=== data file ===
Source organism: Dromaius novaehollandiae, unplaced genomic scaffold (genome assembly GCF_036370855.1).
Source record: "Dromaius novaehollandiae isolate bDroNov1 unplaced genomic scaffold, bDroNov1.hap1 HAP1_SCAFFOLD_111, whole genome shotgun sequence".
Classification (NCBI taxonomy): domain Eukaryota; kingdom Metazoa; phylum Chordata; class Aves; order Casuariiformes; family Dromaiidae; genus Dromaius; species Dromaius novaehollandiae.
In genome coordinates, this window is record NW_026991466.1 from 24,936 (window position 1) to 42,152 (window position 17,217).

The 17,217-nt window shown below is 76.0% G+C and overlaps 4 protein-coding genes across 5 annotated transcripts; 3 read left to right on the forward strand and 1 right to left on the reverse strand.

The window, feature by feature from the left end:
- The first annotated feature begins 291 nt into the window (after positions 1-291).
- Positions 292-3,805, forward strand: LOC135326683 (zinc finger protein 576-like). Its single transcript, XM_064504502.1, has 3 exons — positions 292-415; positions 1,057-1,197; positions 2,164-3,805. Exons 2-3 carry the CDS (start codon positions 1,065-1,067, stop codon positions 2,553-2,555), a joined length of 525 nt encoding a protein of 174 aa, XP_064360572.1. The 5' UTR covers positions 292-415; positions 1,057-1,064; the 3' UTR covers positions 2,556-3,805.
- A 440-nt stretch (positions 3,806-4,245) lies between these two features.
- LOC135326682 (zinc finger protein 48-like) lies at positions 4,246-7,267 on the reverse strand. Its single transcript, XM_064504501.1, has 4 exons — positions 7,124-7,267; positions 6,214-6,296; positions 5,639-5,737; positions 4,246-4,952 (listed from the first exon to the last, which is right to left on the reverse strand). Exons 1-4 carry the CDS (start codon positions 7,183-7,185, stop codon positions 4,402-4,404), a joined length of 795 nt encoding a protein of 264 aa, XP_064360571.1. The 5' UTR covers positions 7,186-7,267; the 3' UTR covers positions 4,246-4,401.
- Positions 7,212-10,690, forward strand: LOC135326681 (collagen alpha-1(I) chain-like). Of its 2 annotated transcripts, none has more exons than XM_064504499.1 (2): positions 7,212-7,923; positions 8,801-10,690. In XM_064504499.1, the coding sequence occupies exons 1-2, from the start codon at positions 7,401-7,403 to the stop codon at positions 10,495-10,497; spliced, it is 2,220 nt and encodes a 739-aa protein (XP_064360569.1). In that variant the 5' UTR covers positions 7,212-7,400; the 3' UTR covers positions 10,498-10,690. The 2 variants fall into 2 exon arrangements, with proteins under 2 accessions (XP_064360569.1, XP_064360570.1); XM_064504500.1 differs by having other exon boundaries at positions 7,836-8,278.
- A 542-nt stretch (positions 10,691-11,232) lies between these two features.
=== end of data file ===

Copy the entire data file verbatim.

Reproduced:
Source organism: Dromaius novaehollandiae, unplaced genomic scaffold (genome assembly GCF_036370855.1).
Source record: "Dromaius novaehollandiae isolate bDroNov1 unplaced genomic scaffold, bDroNov1.hap1 HAP1_SCAFFOLD_111, whole genome shotgun sequence".
Classification (NCBI taxonomy): domain Eukaryota; kingdom Metazoa; phylum Chordata; class Aves; order Casuariiformes; family Dromaiidae; genus Dromaius; species Dromaius novaehollandiae.
In genome coordinates, this window is record NW_026991466.1 from 24,936 (window position 1) to 42,152 (window position 17,217).

The 17,217-nt window shown below is 76.0% G+C and overlaps 4 protein-coding genes across 5 annotated transcripts; 3 read left to right on the forward strand and 1 right to left on the reverse strand.

The window, feature by feature from the left end:
- The first annotated feature begins 291 nt into the window (after positions 1-291).
- Positions 292-3,805, forward strand: LOC135326683 (zinc finger protein 576-like). Its single transcript, XM_064504502.1, has 3 exons — positions 292-415; positions 1,057-1,197; positions 2,164-3,805. Exons 2-3 carry the CDS (start codon positions 1,065-1,067, stop codon positions 2,553-2,555), a joined length of 525 nt encoding a protein of 174 aa, XP_064360572.1. The 5' UTR covers positions 292-415; positions 1,057-1,064; the 3' UTR covers positions 2,556-3,805.
- A 440-nt stretch (positions 3,806-4,245) lies between these two features.
- LOC135326682 (zinc finger protein 48-like) lies at positions 4,246-7,267 on the reverse strand. Its single transcript, XM_064504501.1, has 4 exons — positions 7,124-7,267; positions 6,214-6,296; positions 5,639-5,737; positions 4,246-4,952 (listed from the first exon to the last, which is right to left on the reverse strand). Exons 1-4 carry the CDS (start codon positions 7,183-7,185, stop codon positions 4,402-4,404), a joined length of 795 nt encoding a protein of 264 aa, XP_064360571.1. The 5' UTR covers positions 7,186-7,267; the 3' UTR covers positions 4,246-4,401.
- Positions 7,212-10,690, forward strand: LOC135326681 (collagen alpha-1(I) chain-like). Of its 2 annotated transcripts, none has more exons than XM_064504499.1 (2): positions 7,212-7,923; positions 8,801-10,690. In XM_064504499.1, the coding sequence occupies exons 1-2, from the start codon at positions 7,401-7,403 to the stop codon at positions 10,495-10,497; spliced, it is 2,220 nt and encodes a 739-aa protein (XP_064360569.1). In that variant the 5' UTR covers positions 7,212-7,400; the 3' UTR covers positions 10,498-10,690. The 2 variants fall into 2 exon arrangements, with proteins under 2 accessions (XP_064360569.1, XP_064360570.1); XM_064504500.1 differs by having other exon boundaries at positions 7,836-8,278.
- A 542-nt stretch (positions 10,691-11,232) lies between these two features.